In the Life of Adam and Eve God orders all the angels to reverence Adam since he is made in God’s image. Might this be an antecedent to the worship of Jesus as the bearer of the image of God (a new Adam)? Hurtado says no because there was no Jewish group who took up any sort of religious reverence for Adam. Hurtado writes: “in my view the absence of any Adam-cultus practice is crucial” (xiii). If it could be demonstrated that devout Jews took up the worship of Adam (in imitation of the angels) and that there was evidence for Adam-devotion, then it might be a different story. So there is no analogy here for the programmatic inclusion of Jesus as a recipient of devotion as we see in early Christianity..
Another scholar pointed to the story of Joseph and Asenath (15.11-12). In that account Asenath asks an angel to tell her his name so she could worship him. But this is not an antecedent either because the angel refuses to give her his name. This is part of a larger angelic-refusal tradition that characterized a number of second temple Jewish writings. What we have here then appears to be a corrective to any that might take up angel-worship (a common feature of paganism in places). Jewish monotheism ruled out the worship of angels.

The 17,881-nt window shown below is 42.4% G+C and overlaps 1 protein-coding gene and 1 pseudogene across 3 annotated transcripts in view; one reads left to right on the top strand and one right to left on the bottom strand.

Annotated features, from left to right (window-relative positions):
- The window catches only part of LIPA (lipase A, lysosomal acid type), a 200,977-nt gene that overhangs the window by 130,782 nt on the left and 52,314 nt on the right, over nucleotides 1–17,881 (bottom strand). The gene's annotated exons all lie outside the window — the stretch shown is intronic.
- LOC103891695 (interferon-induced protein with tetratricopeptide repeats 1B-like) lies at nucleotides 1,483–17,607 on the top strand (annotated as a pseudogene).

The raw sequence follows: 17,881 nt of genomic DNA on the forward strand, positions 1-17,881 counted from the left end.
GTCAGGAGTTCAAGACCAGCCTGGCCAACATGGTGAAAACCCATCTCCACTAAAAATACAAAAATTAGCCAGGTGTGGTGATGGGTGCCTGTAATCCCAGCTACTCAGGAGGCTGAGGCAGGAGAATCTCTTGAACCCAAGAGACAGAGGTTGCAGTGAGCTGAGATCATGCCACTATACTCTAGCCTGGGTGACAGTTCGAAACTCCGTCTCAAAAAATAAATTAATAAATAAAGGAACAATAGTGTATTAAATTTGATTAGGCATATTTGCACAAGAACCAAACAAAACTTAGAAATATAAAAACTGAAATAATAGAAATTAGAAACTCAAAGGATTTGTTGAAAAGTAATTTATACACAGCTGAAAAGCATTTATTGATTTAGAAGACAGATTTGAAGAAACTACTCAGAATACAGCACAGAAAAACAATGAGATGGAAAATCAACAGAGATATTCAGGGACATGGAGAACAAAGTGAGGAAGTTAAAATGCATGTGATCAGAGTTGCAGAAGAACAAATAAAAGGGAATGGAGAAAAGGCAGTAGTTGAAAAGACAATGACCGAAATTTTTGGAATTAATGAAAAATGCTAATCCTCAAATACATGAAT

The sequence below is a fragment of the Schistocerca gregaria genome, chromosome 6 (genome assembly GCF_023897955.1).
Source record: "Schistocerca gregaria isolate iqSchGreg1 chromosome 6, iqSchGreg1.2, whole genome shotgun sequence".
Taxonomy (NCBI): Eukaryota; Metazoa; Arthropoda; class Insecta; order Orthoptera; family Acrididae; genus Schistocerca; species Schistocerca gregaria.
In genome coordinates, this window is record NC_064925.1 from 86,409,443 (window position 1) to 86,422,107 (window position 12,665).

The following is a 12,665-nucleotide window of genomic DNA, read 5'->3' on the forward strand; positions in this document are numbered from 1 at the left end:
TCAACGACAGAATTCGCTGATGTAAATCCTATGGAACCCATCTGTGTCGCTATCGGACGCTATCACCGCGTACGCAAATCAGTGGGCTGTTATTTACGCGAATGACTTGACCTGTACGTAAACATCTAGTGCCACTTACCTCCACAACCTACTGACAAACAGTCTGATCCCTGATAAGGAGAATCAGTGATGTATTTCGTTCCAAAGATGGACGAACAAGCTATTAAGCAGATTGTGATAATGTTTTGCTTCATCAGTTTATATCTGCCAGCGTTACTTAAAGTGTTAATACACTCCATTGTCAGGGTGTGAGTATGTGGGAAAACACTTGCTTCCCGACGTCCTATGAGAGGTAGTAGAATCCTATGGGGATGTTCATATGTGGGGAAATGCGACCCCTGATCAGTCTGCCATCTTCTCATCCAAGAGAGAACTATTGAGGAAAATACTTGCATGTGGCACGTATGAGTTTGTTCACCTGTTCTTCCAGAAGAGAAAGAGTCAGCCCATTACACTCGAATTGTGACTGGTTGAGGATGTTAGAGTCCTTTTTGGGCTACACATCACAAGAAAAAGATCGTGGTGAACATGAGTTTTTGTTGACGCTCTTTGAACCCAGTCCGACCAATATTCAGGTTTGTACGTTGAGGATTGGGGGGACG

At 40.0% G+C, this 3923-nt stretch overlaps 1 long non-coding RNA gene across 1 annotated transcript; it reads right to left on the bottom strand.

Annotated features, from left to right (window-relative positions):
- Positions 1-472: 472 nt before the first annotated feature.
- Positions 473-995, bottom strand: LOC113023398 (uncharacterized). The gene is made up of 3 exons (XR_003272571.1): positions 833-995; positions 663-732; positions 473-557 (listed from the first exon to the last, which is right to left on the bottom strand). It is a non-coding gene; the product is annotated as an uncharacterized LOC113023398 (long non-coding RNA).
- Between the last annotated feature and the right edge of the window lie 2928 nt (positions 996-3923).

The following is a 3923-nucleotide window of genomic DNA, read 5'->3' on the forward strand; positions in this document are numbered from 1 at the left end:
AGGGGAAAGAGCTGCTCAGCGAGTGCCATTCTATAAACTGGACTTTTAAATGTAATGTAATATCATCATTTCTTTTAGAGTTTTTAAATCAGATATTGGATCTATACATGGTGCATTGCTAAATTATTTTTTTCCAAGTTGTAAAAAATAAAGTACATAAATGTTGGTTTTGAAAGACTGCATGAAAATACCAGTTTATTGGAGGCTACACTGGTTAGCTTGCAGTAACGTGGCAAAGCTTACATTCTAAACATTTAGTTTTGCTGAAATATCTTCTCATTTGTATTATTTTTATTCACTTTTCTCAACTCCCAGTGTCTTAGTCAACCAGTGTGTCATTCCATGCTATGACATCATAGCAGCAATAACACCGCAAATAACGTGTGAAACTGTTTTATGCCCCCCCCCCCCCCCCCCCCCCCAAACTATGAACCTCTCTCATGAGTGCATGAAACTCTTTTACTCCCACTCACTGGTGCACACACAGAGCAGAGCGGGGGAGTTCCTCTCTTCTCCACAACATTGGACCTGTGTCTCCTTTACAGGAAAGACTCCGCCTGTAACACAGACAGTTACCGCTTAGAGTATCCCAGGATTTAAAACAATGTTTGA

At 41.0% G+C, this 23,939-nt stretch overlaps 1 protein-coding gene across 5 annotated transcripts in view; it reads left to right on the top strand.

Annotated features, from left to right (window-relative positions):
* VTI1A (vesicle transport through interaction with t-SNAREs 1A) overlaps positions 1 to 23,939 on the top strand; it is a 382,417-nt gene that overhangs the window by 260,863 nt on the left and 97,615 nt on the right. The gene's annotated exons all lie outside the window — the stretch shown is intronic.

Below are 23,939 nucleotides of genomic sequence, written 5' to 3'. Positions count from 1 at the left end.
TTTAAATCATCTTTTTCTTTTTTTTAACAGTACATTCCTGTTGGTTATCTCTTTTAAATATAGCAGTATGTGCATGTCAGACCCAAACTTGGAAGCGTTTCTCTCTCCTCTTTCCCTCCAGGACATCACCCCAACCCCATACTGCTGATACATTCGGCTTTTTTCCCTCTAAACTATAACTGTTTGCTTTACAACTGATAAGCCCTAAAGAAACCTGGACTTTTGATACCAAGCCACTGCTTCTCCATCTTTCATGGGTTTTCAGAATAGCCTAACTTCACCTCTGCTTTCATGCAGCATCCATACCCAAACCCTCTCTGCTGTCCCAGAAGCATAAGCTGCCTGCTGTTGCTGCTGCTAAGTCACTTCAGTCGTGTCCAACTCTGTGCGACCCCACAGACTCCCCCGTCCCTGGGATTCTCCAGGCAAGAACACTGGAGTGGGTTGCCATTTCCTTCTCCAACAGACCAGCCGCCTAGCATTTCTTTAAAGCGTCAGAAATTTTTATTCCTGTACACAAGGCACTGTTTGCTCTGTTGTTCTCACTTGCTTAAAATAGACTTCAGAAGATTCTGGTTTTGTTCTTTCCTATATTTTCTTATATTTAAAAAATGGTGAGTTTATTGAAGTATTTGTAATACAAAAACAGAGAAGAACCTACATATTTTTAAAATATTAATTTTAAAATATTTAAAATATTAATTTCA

1 Enoch is often cited by those who believe the worship of Jesus was not as innovative as Hurtado argues. In 1 Enoch there is a figure known as “the Elect One” or “Son of Man” to whom obeisance is given (1 Enoch 48.5-6; 62.9) in some grand, eschatological future. But again Hurtado notices that no Jewish groups actually engaged in the worship of this figure. No cult has yet been identified. The situation is somewhat complicated because when you dig down into 1 Enoch, some scenes appear to show how one day the nations of the world will reverence God’s people, Israel (Isa 45.14-15; 49:7, 23).
In various writings Crispin Fletcher-Louis thinks there is a precedent for the worship of Jesus in those scenes that depict the faithful bowing down before the Jewish High Priest in second temple texts. The primary evidence comes from a non-Jewish writer in the 4th century BCE who describes how on certain, high religious occasions the devout would offer proskynesis, that is, bow down before the High Priest. But in that day and culture, such a posture indicated only that one is giving respect due to a king, general, priest, or other person in high position. Hurtado concludes: “It [the proskynesis before the high priest] is hardly evidence of a pattern of cultic devotion directed toward the Priest in ancient Jewish worship gatherings” (xiv).
We will have more to say on this in our next post. Page numbers are taken from the most recent edition of Hurtado’s One God, One Lord: Early Christian Devotion and Ancient Jewish Monotheism, 3rd edition (T & T Clark, 2015).